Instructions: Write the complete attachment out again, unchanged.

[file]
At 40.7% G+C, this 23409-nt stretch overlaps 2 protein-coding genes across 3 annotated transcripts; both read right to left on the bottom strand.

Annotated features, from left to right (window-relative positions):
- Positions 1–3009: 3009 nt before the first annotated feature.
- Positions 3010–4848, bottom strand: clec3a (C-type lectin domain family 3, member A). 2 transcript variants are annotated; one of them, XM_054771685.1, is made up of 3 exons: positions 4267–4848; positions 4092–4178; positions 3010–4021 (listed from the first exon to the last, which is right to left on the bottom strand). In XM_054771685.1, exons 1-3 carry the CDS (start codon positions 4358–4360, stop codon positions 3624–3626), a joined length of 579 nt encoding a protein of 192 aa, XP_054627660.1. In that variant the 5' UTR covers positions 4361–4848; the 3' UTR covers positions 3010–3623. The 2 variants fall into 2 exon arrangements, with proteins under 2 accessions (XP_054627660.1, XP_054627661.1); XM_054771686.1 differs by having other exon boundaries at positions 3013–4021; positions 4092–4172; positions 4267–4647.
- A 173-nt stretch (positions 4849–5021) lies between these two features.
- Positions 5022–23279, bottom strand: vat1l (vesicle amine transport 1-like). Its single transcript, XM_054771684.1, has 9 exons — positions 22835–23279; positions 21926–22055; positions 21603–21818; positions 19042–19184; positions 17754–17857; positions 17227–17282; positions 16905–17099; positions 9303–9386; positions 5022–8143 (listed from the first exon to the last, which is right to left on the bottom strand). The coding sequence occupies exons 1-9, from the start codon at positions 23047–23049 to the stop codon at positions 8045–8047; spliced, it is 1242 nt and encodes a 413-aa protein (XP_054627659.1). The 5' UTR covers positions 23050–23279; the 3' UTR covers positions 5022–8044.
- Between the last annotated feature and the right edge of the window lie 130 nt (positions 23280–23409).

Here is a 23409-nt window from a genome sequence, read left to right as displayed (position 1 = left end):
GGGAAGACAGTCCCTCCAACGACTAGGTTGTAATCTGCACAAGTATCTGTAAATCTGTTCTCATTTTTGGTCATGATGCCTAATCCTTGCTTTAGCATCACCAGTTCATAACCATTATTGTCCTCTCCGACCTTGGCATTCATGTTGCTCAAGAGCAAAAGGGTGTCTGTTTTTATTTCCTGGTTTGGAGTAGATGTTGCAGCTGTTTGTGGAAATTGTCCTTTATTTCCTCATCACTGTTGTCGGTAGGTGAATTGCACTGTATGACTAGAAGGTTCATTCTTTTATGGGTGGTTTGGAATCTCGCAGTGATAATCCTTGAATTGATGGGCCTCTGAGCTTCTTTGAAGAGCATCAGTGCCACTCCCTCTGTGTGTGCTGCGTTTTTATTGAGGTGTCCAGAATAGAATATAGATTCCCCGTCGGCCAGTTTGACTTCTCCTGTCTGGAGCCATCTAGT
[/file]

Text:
At 40.7% G+C, this 23409-nt stretch overlaps 2 protein-coding genes across 3 annotated transcripts; both read right to left on the bottom strand.

Annotated features, from left to right (window-relative positions):
- Positions 1–3009: 3009 nt before the first annotated feature.
- Positions 3010–4848, bottom strand: clec3a (C-type lectin domain family 3, member A). 2 transcript variants are annotated; one of them, XM_054771685.1, is made up of 3 exons: positions 4267–4848; positions 4092–4178; positions 3010–4021 (listed from the first exon to the last, which is right to left on the bottom strand). In XM_054771685.1, exons 1-3 carry the CDS (start codon positions 4358–4360, stop codon positions 3624–3626), a joined length of 579 nt encoding a protein of 192 aa, XP_054627660.1. In that variant the 5' UTR covers positions 4361–4848; the 3' UTR covers positions 3010–3623. The 2 variants fall into 2 exon arrangements, with proteins under 2 accessions (XP_054627660.1, XP_054627661.1); XM_054771686.1 differs by having other exon boundaries at positions 3013–4021; positions 4092–4172; positions 4267–4647.
- A 173-nt stretch (positions 4849–5021) lies between these two features.
- Positions 5022–23279, bottom strand: vat1l (vesicle amine transport 1-like). Its single transcript, XM_054771684.1, has 9 exons — positions 22835–23279; positions 21926–22055; positions 21603–21818; positions 19042–19184; positions 17754–17857; positions 17227–17282; positions 16905–17099; positions 9303–9386; positions 5022–8143 (listed from the first exon to the last, which is right to left on the bottom strand). The coding sequence occupies exons 1-9, from the start codon at positions 23047–23049 to the stop codon at positions 8045–8047; spliced, it is 1242 nt and encodes a 413-aa protein (XP_054627659.1). The 5' UTR covers positions 23050–23279; the 3' UTR covers positions 5022–8044.
- Between the last annotated feature and the right edge of the window lie 130 nt (positions 23280–23409).

Here is a 23409-nt window from a genome sequence, read left to right as displayed (position 1 = left end):
GGGAAGACAGTCCCTCCAACGACTAGGTTGTAATCTGCACAAGTATCTGTAAATCTGTTCTCATTTTTGGTCATGATGCCTAATCCTTGCTTTAGCATCACCAGTTCATAACCATTATTGTCCTCTCCGACCTTGGCATTCATGTTGCTCAAGAGCAAAAGGGTGTCTGTTTTTATTTCCTGGTTTGGAGTAGATGTTGCAGCTGTTTGTGGAAATTGTCCTTTATTTCCTCATCACTGTTGTCGGTAGGTGAATTGCACTGTATGACTAGAAGGTTCATTCTTTTATGGGTGGTTTGGAATCTCGCAGTGATAATCCTTGAATTGATGGGCCTCTGAGCTTCTTTGAAGAGCATCAGTGCCACTCCCTCTGTGTGTGCTGCGTTTTTATTGAGGTGTCCAGAATAGAATATAGATTCCCCGTCGGCCAGTTTGACTTCTCCTGTCTGGAGCCATCTAGT